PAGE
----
How can you tell if that horse you're examining is in his prime or over the hill? You could try pinching his skin, as Arab horsemen did. You could feel his jawbone, judge the distance between his ribs or look for a hollow above each eye. The body equine reveals its age in many ways: An older horse's skin is less pliable and "drier" than that of a younger horse, his jawbone is thinner and sharper, his ribs are spaced farther apart and his eyes sit deeper in their sockets. But none of these "tests" offers anything approaching the reliability of the one you're most likely to use: aging a horse by the appearance of his front teeth. Only registration papers recording the actual birth year provide a more consistently accurate indicator of a horse's age. Still, that doesn't mean that teeth are always truthful.
The method itself is ancient. Chinese drawings from as early as 700 B.C. show men looking in horses' mouths to determine the animals' ages. Common parlance still makes reference to the custom: Everyone knows it's impolite to "look a gift horse in the mouth." The practice dates back to a 19th-century Australian horse trainer and master of self-promotion, Sydney Galvayne, whose name is still associated with a telltale groove that appears on older horses' teeth. Illustrations of age-related changes in equine incisors based on Galvayne's system continue to appear in veterinary and horse-care texts. Only recently has research revealed that this technique--like any other long-held belief--has its exceptions and limitations.
Within the past four years, studies of age-related dental changes carried out in Britain and Belgium have confirmed what many suspected: Teeth do lie about age. One study demonstrated that even professionals who frequently examine horses' mouths can make honest mistakes in judging age based on the shape, coloration and configuration of the upper and lower incisors. In some cases, the experts were off by as much as seven or eight years. Other studies linked exceptions to the usual rules of dentition with breed and individual variations, or with diet and management practices.
In most horse-related transactions, age matters: A 12-year-old is a better investment as a broodmare than a 20-year-old; a four-year-old with lumpy ankles may have a shorter athletic life than a 10-year-old with similar enlargements; a two-year-old often requires different handling than a three-year-old; a selling price that's right on the mark for a seven-year-old is out of the ballpark for a 17-year-old. When legitimate documentation of a horse's birth date settles the critical question of age once and for all, the condition of his incisors is purely a matter of health care and management. But for the hordes of unregistered or otherwise paperless horses, and for the small number of horses offered or represented fraudulently, dentition remains an indispensable--though somewhat flawed--tool in establishing age. So the next time you find yourself looking a horse in the mouth to determine his age, be cautious before you pronounce him young and robust or elderly and infirm. You could be reading the indicators absolutely accurately--or, like the experts in the studies, you could be fooled by the testimony of the teeth.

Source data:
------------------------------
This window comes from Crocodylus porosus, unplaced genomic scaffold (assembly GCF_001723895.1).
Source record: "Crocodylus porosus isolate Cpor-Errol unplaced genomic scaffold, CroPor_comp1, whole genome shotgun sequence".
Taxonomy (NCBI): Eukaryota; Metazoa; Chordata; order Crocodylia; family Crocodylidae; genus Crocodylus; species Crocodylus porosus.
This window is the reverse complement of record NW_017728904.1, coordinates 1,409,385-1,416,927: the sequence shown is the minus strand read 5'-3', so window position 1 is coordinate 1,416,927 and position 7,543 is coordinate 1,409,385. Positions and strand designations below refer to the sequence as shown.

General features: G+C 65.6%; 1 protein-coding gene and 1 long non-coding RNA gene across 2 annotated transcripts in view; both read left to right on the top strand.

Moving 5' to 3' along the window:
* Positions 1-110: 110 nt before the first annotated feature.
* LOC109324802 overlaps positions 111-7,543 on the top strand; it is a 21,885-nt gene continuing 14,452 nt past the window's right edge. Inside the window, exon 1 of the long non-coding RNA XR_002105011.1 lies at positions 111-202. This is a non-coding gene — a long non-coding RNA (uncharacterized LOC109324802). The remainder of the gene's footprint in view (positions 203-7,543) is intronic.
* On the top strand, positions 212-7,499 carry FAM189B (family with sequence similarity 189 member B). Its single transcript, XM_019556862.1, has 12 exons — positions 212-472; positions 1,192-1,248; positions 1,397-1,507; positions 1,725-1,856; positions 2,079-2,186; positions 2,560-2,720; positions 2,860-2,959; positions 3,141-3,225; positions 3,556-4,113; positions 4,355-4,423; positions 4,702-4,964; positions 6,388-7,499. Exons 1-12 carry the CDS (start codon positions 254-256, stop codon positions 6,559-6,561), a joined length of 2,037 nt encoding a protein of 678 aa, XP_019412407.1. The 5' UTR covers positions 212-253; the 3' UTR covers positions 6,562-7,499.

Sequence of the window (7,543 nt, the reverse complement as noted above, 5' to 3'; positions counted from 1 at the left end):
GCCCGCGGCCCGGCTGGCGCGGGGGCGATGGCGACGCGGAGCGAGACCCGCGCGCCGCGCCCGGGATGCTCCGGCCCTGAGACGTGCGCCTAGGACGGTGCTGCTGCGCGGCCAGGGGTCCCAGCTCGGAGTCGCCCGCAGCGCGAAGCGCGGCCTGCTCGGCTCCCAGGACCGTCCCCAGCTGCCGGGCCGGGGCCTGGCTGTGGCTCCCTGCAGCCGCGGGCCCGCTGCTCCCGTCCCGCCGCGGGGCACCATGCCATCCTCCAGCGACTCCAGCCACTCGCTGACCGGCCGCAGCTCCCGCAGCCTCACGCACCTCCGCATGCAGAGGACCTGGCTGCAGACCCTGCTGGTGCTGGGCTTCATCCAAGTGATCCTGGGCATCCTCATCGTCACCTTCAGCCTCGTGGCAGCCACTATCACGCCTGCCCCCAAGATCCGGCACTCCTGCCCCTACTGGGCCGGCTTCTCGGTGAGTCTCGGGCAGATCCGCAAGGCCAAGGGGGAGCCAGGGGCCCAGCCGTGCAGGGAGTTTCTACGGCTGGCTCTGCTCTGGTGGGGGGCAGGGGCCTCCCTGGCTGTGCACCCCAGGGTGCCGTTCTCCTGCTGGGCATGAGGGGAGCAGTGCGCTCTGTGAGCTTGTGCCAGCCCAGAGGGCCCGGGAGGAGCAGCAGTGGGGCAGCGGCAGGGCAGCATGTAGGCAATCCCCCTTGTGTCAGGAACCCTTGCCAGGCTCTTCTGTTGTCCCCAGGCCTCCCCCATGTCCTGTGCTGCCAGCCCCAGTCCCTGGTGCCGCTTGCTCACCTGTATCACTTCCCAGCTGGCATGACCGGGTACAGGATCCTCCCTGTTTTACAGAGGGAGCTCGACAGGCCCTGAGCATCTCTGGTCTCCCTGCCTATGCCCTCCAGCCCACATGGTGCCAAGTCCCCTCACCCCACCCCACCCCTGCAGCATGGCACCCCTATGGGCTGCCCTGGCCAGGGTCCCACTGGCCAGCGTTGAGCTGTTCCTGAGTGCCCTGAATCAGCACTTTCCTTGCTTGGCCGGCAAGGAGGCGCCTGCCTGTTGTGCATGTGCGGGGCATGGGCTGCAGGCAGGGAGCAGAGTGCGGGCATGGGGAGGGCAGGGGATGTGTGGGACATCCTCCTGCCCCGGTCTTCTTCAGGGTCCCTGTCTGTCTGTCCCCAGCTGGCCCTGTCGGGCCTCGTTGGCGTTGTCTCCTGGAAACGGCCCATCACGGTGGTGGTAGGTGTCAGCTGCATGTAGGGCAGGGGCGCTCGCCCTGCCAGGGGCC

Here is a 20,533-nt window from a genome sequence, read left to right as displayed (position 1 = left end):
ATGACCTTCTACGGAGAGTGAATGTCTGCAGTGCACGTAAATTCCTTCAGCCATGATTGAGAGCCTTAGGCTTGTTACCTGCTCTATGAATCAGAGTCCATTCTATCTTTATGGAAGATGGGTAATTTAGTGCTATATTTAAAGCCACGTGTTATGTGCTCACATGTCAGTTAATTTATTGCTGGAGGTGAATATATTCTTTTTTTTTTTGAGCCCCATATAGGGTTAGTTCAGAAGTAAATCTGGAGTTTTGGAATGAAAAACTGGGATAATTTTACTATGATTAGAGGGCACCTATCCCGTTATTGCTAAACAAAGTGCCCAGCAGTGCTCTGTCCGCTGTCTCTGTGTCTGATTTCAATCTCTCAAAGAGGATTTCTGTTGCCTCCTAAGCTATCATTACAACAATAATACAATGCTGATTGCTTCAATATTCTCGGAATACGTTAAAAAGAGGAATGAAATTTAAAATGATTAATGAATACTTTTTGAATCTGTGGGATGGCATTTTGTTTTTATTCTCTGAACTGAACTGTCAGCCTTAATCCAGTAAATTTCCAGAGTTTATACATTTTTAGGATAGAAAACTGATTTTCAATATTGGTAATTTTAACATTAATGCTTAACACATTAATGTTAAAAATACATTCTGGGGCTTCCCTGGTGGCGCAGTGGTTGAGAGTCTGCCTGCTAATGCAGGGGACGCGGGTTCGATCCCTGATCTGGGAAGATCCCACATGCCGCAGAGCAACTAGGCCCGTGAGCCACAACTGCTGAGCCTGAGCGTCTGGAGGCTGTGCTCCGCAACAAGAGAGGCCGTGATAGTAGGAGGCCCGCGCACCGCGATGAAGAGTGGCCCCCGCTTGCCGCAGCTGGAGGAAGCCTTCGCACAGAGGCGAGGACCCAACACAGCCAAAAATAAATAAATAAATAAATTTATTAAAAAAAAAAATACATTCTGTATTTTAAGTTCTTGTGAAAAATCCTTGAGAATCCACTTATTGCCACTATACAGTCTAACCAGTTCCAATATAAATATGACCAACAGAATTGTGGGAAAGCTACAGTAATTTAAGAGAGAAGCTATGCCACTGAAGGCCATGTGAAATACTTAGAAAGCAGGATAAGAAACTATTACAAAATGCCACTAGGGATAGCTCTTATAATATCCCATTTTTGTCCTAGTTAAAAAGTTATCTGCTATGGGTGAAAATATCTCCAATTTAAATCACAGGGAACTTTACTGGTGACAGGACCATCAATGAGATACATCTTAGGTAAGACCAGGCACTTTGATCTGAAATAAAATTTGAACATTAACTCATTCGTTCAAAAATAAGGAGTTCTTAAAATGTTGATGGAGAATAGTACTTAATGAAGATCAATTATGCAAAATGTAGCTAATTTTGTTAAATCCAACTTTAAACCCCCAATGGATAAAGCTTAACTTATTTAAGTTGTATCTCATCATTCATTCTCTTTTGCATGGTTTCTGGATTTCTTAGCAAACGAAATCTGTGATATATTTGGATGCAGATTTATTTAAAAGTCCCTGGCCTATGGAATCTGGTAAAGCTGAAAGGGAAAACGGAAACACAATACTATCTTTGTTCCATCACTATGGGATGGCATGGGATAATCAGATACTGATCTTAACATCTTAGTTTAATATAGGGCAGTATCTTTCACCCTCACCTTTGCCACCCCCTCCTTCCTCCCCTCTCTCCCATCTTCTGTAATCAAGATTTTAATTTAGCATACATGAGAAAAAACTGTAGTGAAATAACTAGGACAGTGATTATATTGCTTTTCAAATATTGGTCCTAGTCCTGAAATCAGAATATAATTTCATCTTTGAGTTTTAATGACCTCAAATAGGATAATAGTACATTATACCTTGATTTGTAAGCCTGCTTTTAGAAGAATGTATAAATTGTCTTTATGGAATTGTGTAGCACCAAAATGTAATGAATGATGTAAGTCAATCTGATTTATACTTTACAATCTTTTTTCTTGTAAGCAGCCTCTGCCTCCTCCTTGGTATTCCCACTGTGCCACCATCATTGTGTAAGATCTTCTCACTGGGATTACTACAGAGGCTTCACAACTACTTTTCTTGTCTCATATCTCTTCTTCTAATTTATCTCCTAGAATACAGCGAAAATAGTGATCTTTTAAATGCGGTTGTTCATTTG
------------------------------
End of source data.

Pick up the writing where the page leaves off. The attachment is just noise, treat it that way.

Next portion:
Several British publications in the 19th century, including one as early as 1818, dealt with the subject of aging horses by their teeth. But it wasn't until Sydney Galvayne traveled throughout Europe in the 1880s, making a living by aging horses at sales and selling his secret to others, that the practice gained wide currency.
Galvayne claimed that he could tell the exact age of any horse brought to him. His book, Horse Dentition: Showing How to Tell Exactly the Age of a Horse up to Thirty Years, published in Glasgow around 1885, cites his numerous triumphs in the face of public skepticism. This account of a demonstration at a London riding school is typical:
The next animal was a bay mare. "Thirteen years," said I.
"Correct," said the owner, "but how do you do it?"
"You pay my fee, and you will know all about it," was my reply.
They then produced a gray. "Three years older than the last one," I quietly observed. "Sixteen years old."
"Right again, but how the deuce do you do it?" was the owner's remark.
I replied, "It's quite easy when you know how."
Galvayne's confident explication of age-linked changes in equine dentition and his claim of infallibility for his method caused considerable anxiety among crooked horse dealers. These shady characters soon developed fraudulent means for outwitting buyers who had read Galvayne's treatise. One such deception, called "bishoping" (after a well-known practitioner of the art), involved drilling new cups in aged incisors, then burning or dying these artificial infundibulums to resemble the dark cups found in more youthful mouths. At the other extreme, a too-young horse might have his baby teeth pulled to make him look six months to a year older.